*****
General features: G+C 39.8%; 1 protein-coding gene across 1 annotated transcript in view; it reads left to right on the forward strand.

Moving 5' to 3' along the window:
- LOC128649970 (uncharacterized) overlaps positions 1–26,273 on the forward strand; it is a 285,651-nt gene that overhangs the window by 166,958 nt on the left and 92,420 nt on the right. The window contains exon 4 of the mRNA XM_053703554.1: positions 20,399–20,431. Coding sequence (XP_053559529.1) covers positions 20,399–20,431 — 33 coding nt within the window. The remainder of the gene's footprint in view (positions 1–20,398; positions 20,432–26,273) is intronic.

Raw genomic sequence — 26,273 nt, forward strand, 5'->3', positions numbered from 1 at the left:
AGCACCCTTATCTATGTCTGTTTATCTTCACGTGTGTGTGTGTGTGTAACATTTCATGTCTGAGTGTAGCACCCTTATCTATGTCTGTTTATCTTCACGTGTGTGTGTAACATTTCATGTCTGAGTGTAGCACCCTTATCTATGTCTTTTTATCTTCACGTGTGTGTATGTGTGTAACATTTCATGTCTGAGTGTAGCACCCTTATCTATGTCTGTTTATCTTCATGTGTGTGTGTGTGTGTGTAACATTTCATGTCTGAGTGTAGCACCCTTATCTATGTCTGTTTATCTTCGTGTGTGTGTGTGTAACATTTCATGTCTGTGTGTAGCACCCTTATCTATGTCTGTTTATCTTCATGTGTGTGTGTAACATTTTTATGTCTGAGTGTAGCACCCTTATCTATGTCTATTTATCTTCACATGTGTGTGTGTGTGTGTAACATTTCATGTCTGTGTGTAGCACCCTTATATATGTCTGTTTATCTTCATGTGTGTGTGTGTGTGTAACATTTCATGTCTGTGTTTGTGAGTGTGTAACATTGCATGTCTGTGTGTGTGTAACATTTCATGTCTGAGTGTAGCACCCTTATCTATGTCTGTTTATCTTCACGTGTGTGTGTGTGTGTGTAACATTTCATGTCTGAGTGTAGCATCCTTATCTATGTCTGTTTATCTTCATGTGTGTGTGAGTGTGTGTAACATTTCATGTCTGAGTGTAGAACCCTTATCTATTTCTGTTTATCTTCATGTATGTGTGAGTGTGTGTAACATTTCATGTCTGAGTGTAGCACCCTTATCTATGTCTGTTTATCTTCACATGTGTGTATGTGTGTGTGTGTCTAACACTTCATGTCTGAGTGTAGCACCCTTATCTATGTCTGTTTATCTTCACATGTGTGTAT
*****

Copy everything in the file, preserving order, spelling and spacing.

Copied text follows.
General features: G+C 39.8%; 1 protein-coding gene across 1 annotated transcript in view; it reads left to right on the forward strand.

Moving 5' to 3' along the window:
- LOC128649970 (uncharacterized) overlaps positions 1–26,273 on the forward strand; it is a 285,651-nt gene that overhangs the window by 166,958 nt on the left and 92,420 nt on the right. The window contains exon 4 of the mRNA XM_053703554.1: positions 20,399–20,431. Coding sequence (XP_053559529.1) covers positions 20,399–20,431 — 33 coding nt within the window. The remainder of the gene's footprint in view (positions 1–20,398; positions 20,432–26,273) is intronic.

Raw genomic sequence — 26,273 nt, forward strand, 5'->3', positions numbered from 1 at the left:
AGCACCCTTATCTATGTCTGTTTATCTTCACGTGTGTGTGTGTGTGTAACATTTCATGTCTGAGTGTAGCACCCTTATCTATGTCTGTTTATCTTCACGTGTGTGTGTAACATTTCATGTCTGAGTGTAGCACCCTTATCTATGTCTTTTTATCTTCACGTGTGTGTATGTGTGTAACATTTCATGTCTGAGTGTAGCACCCTTATCTATGTCTGTTTATCTTCATGTGTGTGTGTGTGTGTGTAACATTTCATGTCTGAGTGTAGCACCCTTATCTATGTCTGTTTATCTTCGTGTGTGTGTGTGTAACATTTCATGTCTGTGTGTAGCACCCTTATCTATGTCTGTTTATCTTCATGTGTGTGTGTAACATTTTTATGTCTGAGTGTAGCACCCTTATCTATGTCTATTTATCTTCACATGTGTGTGTGTGTGTGTAACATTTCATGTCTGTGTGTAGCACCCTTATATATGTCTGTTTATCTTCATGTGTGTGTGTGTGTGTAACATTTCATGTCTGTGTTTGTGAGTGTGTAACATTGCATGTCTGTGTGTGTGTAACATTTCATGTCTGAGTGTAGCACCCTTATCTATGTCTGTTTATCTTCACGTGTGTGTGTGTGTGTGTAACATTTCATGTCTGAGTGTAGCATCCTTATCTATGTCTGTTTATCTTCATGTGTGTGTGAGTGTGTGTAACATTTCATGTCTGAGTGTAGAACCCTTATCTATTTCTGTTTATCTTCATGTATGTGTGAGTGTGTGTAACATTTCATGTCTGAGTGTAGCACCCTTATCTATGTCTGTTTATCTTCACATGTGTGTATGTGTGTGTGTGTCTAACACTTCATGTCTGAGTGTAGCACCCTTATCTATGTCTGTTTATCTTCACATGTGTGTAT